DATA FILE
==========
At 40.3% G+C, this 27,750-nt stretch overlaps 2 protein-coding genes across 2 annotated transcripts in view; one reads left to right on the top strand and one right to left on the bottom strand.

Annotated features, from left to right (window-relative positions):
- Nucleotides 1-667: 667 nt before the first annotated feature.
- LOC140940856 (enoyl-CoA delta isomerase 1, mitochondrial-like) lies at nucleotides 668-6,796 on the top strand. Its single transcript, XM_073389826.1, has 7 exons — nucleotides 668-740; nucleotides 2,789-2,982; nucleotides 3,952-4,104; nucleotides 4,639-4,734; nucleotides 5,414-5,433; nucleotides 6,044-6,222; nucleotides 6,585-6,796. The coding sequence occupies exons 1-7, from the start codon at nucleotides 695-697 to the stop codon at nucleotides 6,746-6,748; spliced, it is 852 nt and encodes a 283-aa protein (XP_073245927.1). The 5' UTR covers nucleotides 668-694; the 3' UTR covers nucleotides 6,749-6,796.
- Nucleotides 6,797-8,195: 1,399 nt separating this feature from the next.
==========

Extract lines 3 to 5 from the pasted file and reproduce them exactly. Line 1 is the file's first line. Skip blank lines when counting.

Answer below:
- Nucleotides 1-667: 667 nt before the first annotated feature.
- LOC140940856 (enoyl-CoA delta isomerase 1, mitochondrial-like) lies at nucleotides 668-6,796 on the top strand. Its single transcript, XM_073389826.1, has 7 exons — nucleotides 668-740; nucleotides 2,789-2,982; nucleotides 3,952-4,104; nucleotides 4,639-4,734; nucleotides 5,414-5,433; nucleotides 6,044-6,222; nucleotides 6,585-6,796. The coding sequence occupies exons 1-7, from the start codon at nucleotides 695-697 to the stop codon at nucleotides 6,746-6,748; spliced, it is 852 nt and encodes a 283-aa protein (XP_073245927.1). The 5' UTR covers nucleotides 668-694; the 3' UTR covers nucleotides 6,749-6,796.
- Nucleotides 6,797-8,195: 1,399 nt separating this feature from the next.